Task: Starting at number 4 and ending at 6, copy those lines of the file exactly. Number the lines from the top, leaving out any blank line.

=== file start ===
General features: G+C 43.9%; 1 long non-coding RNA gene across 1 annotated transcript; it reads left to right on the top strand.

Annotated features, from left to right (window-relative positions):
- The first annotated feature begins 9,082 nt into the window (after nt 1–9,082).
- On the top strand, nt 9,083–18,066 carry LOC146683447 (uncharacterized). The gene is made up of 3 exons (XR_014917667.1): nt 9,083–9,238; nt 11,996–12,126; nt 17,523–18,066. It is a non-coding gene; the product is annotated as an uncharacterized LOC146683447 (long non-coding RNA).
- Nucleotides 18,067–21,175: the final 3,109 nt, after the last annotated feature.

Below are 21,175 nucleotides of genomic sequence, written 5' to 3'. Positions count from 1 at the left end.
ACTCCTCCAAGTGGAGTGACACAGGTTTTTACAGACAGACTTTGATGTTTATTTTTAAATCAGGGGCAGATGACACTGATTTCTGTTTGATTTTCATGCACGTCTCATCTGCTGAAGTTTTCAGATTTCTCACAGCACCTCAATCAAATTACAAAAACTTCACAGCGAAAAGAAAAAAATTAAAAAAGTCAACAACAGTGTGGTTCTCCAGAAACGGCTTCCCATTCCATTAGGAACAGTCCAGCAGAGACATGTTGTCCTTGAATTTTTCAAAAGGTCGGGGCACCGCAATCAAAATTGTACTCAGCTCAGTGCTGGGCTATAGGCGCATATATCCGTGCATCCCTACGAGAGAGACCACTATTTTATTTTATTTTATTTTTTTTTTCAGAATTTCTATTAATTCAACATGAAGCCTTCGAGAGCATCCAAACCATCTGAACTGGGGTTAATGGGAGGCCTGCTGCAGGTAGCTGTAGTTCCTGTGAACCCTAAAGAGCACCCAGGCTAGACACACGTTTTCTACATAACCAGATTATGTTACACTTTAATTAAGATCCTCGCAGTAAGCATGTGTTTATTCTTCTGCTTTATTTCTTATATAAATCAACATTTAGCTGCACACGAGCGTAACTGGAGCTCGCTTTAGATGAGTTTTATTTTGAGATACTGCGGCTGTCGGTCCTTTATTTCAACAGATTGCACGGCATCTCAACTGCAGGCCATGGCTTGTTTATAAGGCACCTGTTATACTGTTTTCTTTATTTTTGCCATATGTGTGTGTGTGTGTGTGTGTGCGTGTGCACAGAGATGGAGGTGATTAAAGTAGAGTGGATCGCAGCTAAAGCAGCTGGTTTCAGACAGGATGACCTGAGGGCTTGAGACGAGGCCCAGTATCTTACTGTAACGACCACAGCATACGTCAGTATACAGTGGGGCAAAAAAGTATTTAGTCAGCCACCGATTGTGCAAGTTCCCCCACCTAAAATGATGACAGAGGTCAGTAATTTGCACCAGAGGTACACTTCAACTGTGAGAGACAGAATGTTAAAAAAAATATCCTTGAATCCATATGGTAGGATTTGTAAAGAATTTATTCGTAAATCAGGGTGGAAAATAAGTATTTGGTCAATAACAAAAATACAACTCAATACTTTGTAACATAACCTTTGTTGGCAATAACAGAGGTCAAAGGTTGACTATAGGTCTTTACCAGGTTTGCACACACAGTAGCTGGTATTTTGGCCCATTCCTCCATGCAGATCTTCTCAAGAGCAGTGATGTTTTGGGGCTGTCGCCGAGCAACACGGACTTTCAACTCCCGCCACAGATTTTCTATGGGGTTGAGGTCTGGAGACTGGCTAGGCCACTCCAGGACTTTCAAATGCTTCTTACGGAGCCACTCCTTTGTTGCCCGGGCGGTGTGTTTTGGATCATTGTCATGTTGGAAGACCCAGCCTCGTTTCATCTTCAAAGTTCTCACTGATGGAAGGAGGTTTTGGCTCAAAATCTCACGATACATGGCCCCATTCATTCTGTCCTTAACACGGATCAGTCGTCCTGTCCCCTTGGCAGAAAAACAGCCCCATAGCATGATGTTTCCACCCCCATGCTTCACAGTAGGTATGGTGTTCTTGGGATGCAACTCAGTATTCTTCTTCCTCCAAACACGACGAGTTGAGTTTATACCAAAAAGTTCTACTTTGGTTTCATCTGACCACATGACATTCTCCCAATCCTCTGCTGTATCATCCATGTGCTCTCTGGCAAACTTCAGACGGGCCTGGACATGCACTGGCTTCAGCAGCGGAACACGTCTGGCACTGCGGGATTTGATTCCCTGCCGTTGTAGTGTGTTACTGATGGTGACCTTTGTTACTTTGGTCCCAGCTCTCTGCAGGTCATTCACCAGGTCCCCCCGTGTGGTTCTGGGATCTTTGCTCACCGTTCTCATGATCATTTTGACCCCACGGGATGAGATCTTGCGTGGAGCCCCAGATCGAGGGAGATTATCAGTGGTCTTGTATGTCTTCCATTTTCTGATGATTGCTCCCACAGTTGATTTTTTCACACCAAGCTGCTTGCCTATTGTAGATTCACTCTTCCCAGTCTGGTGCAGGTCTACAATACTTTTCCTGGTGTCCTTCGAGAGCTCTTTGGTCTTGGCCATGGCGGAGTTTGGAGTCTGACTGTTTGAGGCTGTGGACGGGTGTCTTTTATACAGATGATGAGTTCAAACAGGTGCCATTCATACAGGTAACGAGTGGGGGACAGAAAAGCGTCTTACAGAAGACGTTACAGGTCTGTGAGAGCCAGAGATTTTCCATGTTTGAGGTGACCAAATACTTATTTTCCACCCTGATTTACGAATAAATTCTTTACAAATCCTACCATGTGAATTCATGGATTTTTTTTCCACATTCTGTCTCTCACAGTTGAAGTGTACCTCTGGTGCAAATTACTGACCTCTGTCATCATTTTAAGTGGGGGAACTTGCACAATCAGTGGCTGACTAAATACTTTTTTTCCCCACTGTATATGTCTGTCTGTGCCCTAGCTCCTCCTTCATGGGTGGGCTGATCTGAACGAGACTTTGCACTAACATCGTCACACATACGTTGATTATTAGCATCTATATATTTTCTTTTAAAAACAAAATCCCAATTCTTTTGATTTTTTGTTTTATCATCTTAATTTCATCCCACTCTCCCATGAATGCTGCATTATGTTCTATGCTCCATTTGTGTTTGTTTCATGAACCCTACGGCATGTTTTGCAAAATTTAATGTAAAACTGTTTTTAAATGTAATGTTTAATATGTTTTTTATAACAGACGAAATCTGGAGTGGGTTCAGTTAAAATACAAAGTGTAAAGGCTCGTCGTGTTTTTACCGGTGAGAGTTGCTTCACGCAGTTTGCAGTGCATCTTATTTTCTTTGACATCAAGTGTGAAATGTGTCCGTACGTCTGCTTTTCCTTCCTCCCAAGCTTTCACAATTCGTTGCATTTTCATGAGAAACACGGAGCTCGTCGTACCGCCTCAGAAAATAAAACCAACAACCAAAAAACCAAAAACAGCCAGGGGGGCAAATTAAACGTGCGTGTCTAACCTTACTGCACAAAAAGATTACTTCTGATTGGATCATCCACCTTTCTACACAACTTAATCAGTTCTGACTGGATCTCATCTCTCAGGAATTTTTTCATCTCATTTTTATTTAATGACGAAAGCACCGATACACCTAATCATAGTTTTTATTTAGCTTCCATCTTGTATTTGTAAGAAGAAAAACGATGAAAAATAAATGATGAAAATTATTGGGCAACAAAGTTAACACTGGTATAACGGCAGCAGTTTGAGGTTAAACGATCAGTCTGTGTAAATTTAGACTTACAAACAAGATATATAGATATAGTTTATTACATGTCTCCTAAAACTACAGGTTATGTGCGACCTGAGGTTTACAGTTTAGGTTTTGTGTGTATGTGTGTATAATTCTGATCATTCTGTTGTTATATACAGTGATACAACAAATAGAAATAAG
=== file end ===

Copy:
- On the top strand, nt 9,083–18,066 carry LOC146683447 (uncharacterized). The gene is made up of 3 exons (XR_014917667.1): nt 9,083–9,238; nt 11,996–12,126; nt 17,523–18,066. It is a non-coding gene; the product is annotated as an uncharacterized LOC146683447 (long non-coding RNA).
- Nucleotides 18,067–21,175: the final 3,109 nt, after the last annotated feature.

Below are 21,175 nucleotides of genomic sequence, written 5' to 3'. Positions count from 1 at the left end.